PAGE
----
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Tiqui v. First National Bank of AZ


April 5, 2010


The opinion of the court was delivered by: Honorable Barry Ted Moskowitz United States District Judge


Defendant PennyMac Loan Services has filed a Motion to Dismiss the Complaint [Doc. 4]. For the following reasons, the Court GRANTS in part and DENIES in part the Motion.


In August 2007, Plaintiffs Florentino and Aida Tiqui received a $451,250 mortgage loan from First National Bank of Arizona ("First National"). Plaintiffs used their real property located at 10172 Drumcliff Avenue, San Diego, CA 92126 (the "Property") to secure the loan. First National later assigned their beneficial interest in the loan to Defendant PennyMac Loan Servicing, LLC.

Defendants Premier Mortgage Funding, acting as broker, and First National represented that Plaintiffs could receive "very favorable loans," but Plaintiffs ultimately received "a worse loan." (Compl. ¶ 15.) Plaintiffs were unable to make their monthly payments and defaulted. As a result, a notice of default and notice of trustee's sale were recorded against the Property in April and July of 2009, respectively.*fn2 The Complaint does not allege that the Property has been foreclosed.

Plaintiffs allege a laundry list of claims, including (1) a violation of the Real Estate Settlement Procedures Act ("RESPA"), (2) a violation to the Truth-In-Lending Act ("TILA"), (3) a violation of California Civil Code § 1632 for failure to provide a Spanish-language contract, (4) unfair competition under California Business and Professions Code § 17200, (5) negligent misrepresentation, (6) fraud, (7) rescission, (8) quasi contract, and (9) determination of validity of lien.


Under Federal Rule of Civil Procedure 8(a)(2), the plaintiff is required only to set forth a "short and plain statement of the claim showing that the pleader is entitled to relief," and "give the defendant fair notice of what the . . . claim is and the grounds upon which it rests." Bell Atlantic Corp. v. Twombly, 550 U.S. 544, 555 (2007). When reviewing a motion to dismiss, the allegations of material fact in plaintiff's complaint are taken as true and construed in the light most favorable to the plaintiff. See Parks Sch. of Bus., Inc. v. Symington, 51 F.3d 1480, 1484 (9th Cir. 1995). But only factual allegations must be accepted as true-not legal conclusions. Ashcroft v. Iqbal, 129 S.Ct. 1937, 1949 (2009). "Threadbare recitals of the elements of a cause of action, supported by mere conclusory statements, do not suffice." Id. Although detailed factual allegations are not required, the factual allegations "must be enough to raise a right to relief above the speculative level." Twombly, 550 U.S. at 555. Furthermore, "only a complaint that states a plausible claim for relief survives a motion to dismiss." Iqbal, 129 S.Ct. at 1949.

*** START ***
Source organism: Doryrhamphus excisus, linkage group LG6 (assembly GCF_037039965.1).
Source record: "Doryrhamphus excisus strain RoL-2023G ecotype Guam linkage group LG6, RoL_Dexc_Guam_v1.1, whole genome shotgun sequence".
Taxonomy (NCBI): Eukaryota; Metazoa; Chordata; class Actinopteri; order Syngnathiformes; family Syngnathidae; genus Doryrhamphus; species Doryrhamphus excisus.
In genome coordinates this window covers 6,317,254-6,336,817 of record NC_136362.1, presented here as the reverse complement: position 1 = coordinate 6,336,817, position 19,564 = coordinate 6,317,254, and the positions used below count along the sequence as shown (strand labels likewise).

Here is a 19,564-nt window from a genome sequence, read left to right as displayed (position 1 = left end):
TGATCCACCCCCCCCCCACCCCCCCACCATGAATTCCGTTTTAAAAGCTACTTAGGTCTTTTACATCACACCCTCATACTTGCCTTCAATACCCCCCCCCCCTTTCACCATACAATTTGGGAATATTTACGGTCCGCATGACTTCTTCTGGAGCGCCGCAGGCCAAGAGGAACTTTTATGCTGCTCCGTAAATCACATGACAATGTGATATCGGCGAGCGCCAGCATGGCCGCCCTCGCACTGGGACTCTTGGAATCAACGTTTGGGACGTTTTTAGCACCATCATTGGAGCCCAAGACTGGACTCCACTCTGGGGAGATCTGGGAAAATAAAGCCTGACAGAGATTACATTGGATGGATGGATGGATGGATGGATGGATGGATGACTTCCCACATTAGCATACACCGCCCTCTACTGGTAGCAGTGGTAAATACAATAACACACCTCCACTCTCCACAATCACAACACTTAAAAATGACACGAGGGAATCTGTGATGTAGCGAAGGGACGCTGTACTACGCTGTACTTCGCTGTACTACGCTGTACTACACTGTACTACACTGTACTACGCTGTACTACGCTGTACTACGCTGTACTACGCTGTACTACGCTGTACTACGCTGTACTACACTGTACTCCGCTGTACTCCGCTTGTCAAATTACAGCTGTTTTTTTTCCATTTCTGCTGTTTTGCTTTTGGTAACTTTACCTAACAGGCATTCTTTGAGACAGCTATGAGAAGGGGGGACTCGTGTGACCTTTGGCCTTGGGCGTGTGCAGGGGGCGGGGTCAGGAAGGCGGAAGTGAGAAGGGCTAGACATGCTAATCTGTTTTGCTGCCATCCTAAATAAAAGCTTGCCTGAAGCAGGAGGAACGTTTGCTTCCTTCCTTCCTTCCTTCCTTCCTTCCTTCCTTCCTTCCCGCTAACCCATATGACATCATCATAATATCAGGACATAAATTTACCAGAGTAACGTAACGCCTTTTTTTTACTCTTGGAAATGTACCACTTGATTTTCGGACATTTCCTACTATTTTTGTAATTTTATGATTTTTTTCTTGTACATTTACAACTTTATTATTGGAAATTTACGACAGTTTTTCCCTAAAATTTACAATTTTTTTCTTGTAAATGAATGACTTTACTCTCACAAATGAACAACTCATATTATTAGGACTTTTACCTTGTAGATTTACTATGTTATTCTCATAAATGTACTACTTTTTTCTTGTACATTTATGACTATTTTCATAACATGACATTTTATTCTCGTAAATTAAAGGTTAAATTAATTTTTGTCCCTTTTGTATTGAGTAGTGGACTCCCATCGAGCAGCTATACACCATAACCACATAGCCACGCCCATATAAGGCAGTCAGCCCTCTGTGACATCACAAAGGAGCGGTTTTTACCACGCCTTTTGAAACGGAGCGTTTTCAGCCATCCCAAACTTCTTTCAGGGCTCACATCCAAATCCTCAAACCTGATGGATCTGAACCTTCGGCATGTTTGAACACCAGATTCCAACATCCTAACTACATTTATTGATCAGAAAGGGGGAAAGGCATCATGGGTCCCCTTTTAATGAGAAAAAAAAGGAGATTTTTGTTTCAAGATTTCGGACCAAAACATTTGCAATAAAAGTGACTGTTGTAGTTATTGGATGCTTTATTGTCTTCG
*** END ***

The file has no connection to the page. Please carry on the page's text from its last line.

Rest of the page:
A. First Cause of Action -- Violation of RESPA

Plaintiffs first allege that Defendants violated RESPA by failing to respond to a Qualified Written Request ("QWR"). The provision of RESPA at issue provides:

(e) Duty of loan servicer to respond to borrower inquiries

(1) Notice of receipt of inquiry

(A) In general

If any servicer of a federally related mortgage loan receives a qualified written request from the borrower (or an agent of the borrower) for information relating to the servicing of such loan, the servicer shall provide a written response acknowledging receipt of the correspondence within 20 days (excluding legal public holidays, Saturdays, and Sundays) unless the action requested is taken within such period.

(B) Qualified written request

For purposes of this subsection, a qualified written request shall be a written correspondence, other than notice on a payment coupon or other payment medium supplied by the servicer, that--

(i) includes, or otherwise enables the servicer to identify, the name and account of the borrower; and

(ii) includes a statement of the reasons for the belief of the borrower, to the extent applicable, that the account is in error or provides sufficient detail to the servicer regarding other information sought by the borrower.

(2) Action with respect to inquiry

Not later than 60 days (excluding legal public holidays, Saturdays, and Sundays) after the receipt from any borrower of any qualified written request under paragraph (1) and, if applicable, before taking any action with respect to the inquiry of the borrower, the servicer shall--

(C) after conducting an investigation, provide the borrower with a written explanation or clarification that includes--

(i) information requested by the borrower or an explanation of why the information requested is unavailable or cannot be obtained by the servicer; and